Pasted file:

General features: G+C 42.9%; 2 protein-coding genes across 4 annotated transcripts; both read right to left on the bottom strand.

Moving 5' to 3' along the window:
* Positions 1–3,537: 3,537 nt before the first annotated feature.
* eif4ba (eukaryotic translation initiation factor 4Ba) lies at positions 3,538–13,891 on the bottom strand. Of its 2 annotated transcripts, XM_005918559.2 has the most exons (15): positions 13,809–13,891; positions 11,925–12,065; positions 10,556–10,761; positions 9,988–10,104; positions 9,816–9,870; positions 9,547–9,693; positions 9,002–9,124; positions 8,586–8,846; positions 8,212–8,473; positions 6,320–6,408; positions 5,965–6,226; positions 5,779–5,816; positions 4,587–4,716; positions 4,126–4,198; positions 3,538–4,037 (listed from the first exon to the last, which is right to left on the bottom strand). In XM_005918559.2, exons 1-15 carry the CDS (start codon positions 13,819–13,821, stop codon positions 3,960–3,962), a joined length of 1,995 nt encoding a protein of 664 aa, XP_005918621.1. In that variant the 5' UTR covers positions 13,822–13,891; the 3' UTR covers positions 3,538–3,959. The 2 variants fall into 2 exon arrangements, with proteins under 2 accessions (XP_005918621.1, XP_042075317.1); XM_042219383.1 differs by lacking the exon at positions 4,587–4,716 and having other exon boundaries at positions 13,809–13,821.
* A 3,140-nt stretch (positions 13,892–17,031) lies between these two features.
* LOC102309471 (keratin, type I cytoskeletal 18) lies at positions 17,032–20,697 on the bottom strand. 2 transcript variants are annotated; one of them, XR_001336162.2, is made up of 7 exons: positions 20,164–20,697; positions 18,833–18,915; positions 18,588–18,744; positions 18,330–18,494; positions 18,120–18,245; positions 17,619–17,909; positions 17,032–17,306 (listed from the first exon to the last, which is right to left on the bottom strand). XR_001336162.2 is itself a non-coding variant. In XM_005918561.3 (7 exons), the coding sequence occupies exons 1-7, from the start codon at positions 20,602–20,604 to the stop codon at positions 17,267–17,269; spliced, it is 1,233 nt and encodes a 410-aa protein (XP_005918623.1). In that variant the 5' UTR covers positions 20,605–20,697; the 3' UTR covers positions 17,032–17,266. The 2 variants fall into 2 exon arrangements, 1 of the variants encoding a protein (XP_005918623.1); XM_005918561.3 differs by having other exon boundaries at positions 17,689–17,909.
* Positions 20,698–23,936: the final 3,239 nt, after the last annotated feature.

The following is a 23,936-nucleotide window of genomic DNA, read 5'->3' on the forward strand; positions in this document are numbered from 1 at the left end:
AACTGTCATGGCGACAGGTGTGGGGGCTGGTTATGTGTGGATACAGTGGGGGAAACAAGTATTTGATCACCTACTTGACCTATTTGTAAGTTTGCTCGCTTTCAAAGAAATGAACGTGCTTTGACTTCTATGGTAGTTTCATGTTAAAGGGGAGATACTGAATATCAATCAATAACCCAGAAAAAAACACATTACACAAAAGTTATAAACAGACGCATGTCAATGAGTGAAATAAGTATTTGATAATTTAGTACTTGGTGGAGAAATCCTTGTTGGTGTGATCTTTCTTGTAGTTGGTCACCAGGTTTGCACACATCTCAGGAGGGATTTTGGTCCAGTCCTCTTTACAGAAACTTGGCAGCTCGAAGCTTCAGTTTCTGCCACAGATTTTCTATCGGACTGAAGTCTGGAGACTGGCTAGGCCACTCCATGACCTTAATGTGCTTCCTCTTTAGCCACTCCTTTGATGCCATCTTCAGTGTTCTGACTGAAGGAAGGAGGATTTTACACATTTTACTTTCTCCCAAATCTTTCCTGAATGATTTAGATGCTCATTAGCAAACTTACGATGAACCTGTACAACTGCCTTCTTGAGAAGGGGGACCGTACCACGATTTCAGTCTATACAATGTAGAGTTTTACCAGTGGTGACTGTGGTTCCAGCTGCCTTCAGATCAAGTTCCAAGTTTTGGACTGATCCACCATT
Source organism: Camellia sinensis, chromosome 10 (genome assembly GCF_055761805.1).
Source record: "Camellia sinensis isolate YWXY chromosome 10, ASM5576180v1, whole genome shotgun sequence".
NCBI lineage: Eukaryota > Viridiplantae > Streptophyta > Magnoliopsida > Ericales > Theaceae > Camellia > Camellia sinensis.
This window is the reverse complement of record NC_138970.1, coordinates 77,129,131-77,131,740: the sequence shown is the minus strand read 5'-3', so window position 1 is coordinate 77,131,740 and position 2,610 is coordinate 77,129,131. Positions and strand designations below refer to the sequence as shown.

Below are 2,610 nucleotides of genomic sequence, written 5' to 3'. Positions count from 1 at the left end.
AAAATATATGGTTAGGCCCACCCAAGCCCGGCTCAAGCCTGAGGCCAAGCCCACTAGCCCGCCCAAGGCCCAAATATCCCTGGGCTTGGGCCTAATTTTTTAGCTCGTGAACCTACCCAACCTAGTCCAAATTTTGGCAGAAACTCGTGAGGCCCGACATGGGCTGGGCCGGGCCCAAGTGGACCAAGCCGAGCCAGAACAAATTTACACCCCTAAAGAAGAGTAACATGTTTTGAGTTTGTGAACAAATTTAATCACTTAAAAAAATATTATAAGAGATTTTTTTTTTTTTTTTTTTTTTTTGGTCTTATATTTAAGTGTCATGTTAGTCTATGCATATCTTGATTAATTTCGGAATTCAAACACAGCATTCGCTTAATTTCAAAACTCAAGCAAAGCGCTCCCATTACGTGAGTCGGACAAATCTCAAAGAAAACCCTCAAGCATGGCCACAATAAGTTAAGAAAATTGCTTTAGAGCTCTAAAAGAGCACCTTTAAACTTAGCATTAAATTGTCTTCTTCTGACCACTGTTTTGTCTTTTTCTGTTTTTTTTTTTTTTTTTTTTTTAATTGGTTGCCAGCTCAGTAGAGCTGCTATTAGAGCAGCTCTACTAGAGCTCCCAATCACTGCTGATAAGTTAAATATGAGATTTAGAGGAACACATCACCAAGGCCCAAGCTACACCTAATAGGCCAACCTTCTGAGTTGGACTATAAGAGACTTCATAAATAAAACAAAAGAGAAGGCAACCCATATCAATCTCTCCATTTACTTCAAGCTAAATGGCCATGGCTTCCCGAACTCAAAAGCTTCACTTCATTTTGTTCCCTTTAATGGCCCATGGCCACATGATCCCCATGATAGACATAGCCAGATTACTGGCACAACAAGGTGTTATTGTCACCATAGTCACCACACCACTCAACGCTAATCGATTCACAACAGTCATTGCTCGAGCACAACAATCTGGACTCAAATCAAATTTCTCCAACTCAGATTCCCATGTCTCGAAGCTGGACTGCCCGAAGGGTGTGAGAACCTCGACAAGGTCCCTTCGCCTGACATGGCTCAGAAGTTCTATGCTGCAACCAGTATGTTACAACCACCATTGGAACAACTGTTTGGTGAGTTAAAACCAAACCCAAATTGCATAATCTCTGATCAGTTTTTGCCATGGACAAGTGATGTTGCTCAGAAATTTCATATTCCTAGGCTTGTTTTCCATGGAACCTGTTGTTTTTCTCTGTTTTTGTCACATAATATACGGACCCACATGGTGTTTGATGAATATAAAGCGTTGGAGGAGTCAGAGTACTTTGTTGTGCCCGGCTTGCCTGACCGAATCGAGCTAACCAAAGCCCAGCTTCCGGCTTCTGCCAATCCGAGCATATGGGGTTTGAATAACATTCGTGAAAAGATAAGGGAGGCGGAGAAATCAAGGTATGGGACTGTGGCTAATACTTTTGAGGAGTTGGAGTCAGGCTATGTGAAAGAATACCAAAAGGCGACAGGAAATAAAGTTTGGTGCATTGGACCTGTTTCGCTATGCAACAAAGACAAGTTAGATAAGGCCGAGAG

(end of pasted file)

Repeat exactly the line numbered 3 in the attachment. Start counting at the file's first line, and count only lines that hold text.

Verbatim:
* Positions 1–3,537: 3,537 nt before the first annotated feature.